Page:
…and political issue

Abstract

Through donation and dilution, the US government may soon have more than enough to vaccinate the nation’s entire population. In addition, it will be purchasing new, second-generation vaccine with which to inoculate its citizens. But the country’s senior scientists are asking for a public discussion about the risks and benefits of smallpox vaccination before mass immunization proceeds. Research released online on 28 March in The New England Journal of Medicine (http://nejm.org/earlyrelease/index.asp) reports that stocks of smallpox vaccine made 20 years ago by Wyeth Laboratories retain full efficacy when diluted 5-fold, instantly boosting US government stockpiles of the vaccine to 77 million doses. On the same day, the Department of Health and Human Services (HHS) announced that vaccine company Aventis Pasteur had agreed to donate 85 million additional doses of smallpox vaccine that the company had apparently discovered in its freezers. If the Aventis stocks are as potent as those from Wyeth, the US government will have over half a billion doses of smallpox vaccine, more than enough to vaccinate its population of 250 million. Nationwide vaccination would eliminate the threat of an attack with Variola major, the virus that causes smallpox. But experts urge caution. Sharon Frey, a researcher at St. Louis University, Missouri, who led the vaccine dilution study, says, “You can’t just willy-nilly do a massive campaign,” as the vaccine has “a tremendous risk of major life-threatening side effects,” particularly for immunocompromised patients. Routine smallpox vaccination used to kill approximately one patient per million, and a few hundred people per million developed serious side effects, often including permanent brain damage. Mass vaccination of the current US population would be expected to kill over 200 people and make thousands more seriously ill. In an editorial accompanying Frey’s paper on the NEJM website, Anthony Fauci, director of the National Institute of Allergy and Infectious Disease calls, asks for a more informed public debate on the issue of mass vaccination versus contained vaccination after a terrorist attack. And William Bicknell, the founder of Boston University School of Public Health, considers the issue of voluntary vaccination. Since 11 September, many governments have offered lucrative contracts for new ‘second-generation’ vaccines. These vaccines, which consist of live Vaccinia virus grown in cell culture rather than cattle, meet modern quality control standards. The US government has awarded two contracts for such a vaccine to British company, Acambis (Nature Med. 7, 1167; 2001), which beat pharmaceutical giants like Aventis, GlaxoSmithKline and Merck for the deal. “I think that all of the companies saw it as an opportunity not only to get good PR, but actually to make some money out of it as well,” says Gordon Cameron, Acambis’s chief financial officer. Acambis is producing 209 million doses of a second-generation vaccine for the US for $771 million, revenue that will catapult the tiny company to profitability. Acambis is in discussions with European governments that have also expressed interest in its product and Cameron believes that the public will demand to be given new rather than old vaccine. “From a public perception standpoint, the public... would naturally want the material from the second generation rather than the first generation,” he says. This seems to be confirmed by the fact that negotiations for the Aventis donation began in October, a month before the US contracts was awarded to Acambis. Aventis estimates the value of its donation at $150 million, and spokesman Len Lavenda says, “we feel that we have an obligation as citizens of this nation to... help protect the safety and security of the country.” But Aventis’s actions are not rooted in altruism. Lavenda admits that before 11 September “we were in the process of developing protocols for disposing of [the stocks],” which would have required FDA approval because the vaccine is live and infectious. Instead, HHS expressed interest in acquiring the vaccine, and at the end of March, Aventis finished testing the stocks’ viability. “We have asked the US government to reimburse us for some of the expenses we’ve incurred for testing and final packaging,” says Lavenda. Thus, donating the vaccine not only brings good PR, but also will be considerably cheaper than disposing of it, particularly if the government reimburses Aventis for its expenses. In addition, the value of $150 million is almost impossible to contest, but Aventis will be able to deduct this amount in tax from their company finances, in essence meaning that they will be paid for their ‘donation’. Moreover, if the liability for the well-known side effects of this vaccine is transferred to the US government—which may well happen, and would not have been the case if the vaccine had been sold—Aventis will have washed its hands of the problem at no cost. Thus, the smallpox vaccine seems to present a case where public interest lines up neatly with corporate interest. Alan Dove, Philadelphia Smallpox vaccination becomes a social, financial...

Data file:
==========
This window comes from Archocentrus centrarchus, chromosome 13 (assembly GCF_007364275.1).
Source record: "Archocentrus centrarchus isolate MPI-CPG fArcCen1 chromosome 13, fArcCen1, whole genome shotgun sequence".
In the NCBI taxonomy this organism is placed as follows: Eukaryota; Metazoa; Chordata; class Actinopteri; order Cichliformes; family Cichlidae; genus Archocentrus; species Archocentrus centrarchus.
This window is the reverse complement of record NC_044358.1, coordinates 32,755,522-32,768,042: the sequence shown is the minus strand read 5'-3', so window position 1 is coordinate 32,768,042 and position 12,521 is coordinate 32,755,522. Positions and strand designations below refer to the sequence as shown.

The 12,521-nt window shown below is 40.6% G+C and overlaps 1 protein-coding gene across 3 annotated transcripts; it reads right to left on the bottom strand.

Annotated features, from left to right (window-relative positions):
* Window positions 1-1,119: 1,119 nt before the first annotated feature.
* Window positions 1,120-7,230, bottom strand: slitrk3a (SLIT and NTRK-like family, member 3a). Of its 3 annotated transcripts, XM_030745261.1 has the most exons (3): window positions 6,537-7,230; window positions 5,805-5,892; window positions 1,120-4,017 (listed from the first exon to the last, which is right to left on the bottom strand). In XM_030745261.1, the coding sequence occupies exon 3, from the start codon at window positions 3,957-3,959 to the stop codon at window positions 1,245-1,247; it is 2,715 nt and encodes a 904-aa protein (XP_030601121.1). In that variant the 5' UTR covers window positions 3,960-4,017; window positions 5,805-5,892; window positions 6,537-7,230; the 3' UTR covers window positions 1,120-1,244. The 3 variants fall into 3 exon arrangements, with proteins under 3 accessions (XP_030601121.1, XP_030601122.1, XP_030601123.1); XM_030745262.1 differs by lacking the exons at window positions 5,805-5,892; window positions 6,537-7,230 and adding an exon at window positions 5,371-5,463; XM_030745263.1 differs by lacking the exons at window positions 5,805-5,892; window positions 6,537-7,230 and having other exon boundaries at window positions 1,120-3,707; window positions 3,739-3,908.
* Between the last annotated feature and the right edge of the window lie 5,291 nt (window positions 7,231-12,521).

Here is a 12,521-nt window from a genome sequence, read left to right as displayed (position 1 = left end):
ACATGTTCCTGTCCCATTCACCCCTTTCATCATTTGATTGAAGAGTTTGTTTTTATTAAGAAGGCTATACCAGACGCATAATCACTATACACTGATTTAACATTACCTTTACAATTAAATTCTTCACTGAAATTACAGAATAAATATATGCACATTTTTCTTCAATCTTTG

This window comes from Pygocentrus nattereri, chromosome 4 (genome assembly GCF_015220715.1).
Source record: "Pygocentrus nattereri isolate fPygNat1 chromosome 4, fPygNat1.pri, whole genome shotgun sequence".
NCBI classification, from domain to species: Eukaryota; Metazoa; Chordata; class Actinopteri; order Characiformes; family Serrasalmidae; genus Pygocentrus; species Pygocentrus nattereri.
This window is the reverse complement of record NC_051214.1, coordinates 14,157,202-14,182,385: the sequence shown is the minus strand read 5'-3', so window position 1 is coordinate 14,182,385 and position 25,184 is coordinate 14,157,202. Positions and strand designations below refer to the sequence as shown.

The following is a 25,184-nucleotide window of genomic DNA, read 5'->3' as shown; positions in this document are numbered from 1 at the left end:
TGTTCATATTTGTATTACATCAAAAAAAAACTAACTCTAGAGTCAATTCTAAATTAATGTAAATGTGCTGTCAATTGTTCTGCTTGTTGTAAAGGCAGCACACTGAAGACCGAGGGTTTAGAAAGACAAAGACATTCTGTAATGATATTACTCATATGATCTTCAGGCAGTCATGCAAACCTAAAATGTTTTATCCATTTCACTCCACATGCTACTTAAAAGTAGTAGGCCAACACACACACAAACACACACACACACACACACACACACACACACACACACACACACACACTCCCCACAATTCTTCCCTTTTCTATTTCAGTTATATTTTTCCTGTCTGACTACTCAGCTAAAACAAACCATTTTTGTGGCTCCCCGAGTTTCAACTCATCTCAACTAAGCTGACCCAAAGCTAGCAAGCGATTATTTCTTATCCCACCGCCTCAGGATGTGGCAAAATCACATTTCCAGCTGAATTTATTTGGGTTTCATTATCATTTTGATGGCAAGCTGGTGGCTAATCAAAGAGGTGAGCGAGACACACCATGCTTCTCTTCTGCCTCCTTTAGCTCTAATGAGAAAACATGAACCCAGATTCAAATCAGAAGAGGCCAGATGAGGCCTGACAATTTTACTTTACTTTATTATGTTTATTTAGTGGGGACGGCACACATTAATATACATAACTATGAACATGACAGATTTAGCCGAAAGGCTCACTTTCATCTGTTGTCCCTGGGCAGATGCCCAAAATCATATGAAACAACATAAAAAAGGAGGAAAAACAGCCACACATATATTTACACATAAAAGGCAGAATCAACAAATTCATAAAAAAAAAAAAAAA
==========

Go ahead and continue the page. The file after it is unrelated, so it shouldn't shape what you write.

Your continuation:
DOI: 10.1038/nm0502-428b

Cite this paper

@article{Birmingham2002andPI, title={…and political issue}, author={Karen Birmingham}, journal={Nature Medicine}, year={2002}, volume={8}, pages={428-428} }